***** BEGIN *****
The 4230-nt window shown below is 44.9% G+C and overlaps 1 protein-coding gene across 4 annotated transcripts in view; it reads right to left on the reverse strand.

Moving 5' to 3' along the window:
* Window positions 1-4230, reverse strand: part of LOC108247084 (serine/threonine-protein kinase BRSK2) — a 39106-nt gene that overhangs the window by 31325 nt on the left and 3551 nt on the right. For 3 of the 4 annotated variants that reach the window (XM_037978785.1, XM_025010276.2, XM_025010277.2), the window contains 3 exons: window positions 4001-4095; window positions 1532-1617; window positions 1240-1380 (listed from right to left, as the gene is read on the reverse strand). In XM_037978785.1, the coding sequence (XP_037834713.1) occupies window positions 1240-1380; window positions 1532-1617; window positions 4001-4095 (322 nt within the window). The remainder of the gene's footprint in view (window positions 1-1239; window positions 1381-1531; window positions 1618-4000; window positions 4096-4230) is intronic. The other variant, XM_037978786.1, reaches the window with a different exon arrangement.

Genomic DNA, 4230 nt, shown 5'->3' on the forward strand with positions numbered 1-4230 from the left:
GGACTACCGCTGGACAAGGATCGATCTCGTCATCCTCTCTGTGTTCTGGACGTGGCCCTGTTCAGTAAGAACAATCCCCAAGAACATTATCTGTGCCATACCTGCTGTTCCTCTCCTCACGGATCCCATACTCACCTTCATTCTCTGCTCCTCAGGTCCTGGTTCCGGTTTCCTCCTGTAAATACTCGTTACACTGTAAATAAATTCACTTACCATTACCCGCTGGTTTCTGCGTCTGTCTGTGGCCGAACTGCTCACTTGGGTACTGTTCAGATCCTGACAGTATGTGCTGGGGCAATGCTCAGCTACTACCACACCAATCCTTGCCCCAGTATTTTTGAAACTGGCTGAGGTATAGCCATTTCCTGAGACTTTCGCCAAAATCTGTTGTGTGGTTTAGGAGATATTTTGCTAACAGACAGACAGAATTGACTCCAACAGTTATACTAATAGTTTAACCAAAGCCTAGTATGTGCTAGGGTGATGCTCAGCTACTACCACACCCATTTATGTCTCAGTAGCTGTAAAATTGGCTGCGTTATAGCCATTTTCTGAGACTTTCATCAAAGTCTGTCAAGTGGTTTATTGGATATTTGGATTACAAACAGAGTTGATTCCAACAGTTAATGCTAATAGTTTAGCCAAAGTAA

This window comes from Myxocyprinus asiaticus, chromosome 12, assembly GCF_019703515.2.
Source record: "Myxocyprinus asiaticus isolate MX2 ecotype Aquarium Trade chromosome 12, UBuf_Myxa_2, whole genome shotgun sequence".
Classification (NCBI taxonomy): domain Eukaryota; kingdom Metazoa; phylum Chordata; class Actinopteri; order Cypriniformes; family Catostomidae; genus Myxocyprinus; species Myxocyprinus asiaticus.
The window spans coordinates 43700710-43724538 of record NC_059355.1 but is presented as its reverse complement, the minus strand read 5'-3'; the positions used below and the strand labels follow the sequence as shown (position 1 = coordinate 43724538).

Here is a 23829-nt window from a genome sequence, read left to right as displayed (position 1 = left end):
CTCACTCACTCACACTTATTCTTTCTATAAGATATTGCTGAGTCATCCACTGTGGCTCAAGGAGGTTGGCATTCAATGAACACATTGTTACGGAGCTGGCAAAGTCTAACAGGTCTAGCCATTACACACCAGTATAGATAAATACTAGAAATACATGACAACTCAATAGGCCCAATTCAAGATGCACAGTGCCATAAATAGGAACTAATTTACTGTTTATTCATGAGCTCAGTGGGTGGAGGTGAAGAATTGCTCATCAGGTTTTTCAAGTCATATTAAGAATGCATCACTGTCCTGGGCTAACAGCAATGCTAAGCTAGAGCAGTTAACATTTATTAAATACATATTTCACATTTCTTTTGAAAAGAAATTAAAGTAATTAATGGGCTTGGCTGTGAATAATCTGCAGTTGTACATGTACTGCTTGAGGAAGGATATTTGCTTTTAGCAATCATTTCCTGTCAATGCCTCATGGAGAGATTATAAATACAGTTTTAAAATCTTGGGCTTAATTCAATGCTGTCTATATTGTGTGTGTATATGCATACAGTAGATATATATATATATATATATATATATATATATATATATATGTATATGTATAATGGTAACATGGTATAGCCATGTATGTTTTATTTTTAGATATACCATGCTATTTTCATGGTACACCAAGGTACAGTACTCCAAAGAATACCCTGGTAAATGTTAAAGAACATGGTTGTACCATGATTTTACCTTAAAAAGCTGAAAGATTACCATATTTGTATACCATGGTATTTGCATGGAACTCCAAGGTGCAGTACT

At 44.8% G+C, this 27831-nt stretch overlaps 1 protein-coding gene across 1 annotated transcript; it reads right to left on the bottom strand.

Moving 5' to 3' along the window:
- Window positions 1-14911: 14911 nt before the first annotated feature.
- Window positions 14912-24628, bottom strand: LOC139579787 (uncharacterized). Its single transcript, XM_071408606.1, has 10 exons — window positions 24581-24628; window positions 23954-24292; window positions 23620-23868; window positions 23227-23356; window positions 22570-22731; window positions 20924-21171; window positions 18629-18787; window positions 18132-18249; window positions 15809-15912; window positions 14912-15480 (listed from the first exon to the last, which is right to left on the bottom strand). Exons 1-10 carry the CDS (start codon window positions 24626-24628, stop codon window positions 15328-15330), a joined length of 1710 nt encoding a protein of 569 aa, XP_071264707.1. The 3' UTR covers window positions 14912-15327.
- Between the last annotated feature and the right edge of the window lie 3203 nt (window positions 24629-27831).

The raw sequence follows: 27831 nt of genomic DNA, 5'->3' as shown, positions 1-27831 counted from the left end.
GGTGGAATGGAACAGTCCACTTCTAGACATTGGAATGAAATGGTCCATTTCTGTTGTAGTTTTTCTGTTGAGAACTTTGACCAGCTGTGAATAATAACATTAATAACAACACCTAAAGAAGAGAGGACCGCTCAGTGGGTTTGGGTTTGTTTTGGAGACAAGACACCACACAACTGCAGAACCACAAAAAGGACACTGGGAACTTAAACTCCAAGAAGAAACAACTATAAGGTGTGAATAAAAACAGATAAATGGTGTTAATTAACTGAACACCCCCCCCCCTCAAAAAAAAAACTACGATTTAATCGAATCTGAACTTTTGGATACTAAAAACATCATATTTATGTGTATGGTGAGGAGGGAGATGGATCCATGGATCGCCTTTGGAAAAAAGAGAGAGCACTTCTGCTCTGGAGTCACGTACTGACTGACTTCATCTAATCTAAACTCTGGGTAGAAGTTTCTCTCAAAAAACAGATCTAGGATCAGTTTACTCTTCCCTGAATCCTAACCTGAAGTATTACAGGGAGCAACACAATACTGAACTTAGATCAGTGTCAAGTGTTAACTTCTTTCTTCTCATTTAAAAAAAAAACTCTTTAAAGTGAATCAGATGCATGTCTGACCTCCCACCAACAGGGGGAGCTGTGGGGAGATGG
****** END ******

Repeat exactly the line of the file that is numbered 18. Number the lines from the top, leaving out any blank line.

GGTGGAATGGAACAGTCCACTTCTAGACATTGGAATGAAATGGTCCATTTCTGTTGTAGTTTTTCTGTTGAGAACTTTGACCAGCTGTGAATAATAACATTAATAACAACACCTAAAGAAGAGAGGACCGCTCAGTGGGTTTGGGTTTGTTTTGGAGACAAGACACCACACAACTGCAGAACCACAAAAAGGACACTGGGAACTTAAACTCCAAGAAGAAACAACTATAAGGTGTGAATAAAAACAGATAAATGGTGTTAATTAACTGAACACCCCCCCCCCTCAAAAAAAAAACTACGATTTAATCGAATCTGAACTTTTGGATACTAAAAACATCATATTTATGTGTATGGTGAGGAGGGAGATGGATCCATGGATCGCCTTTGGAAAAAAGAGAGAGCACTTCTGCTCTGGAGTCACGTACTGACTGACTTCATCTAATCTAAACTCTGGGTAGAAGTTTCTCTCAAAAAACAGATCTAGGATCAGTTTACTCTTCCCTGAATCCTAACCTGAAGTATTACAGGGAGCAACACAATACTGAACTTAGATCAGTGTCAAGTGTTAACTTCTTTCTTCTCATTTAAAAAAAAAACTCTTTAAAGTGAATCAGATGCATGTCTGACCTCCCACCAACAGGGGGAGCTGTGGGGAGATGG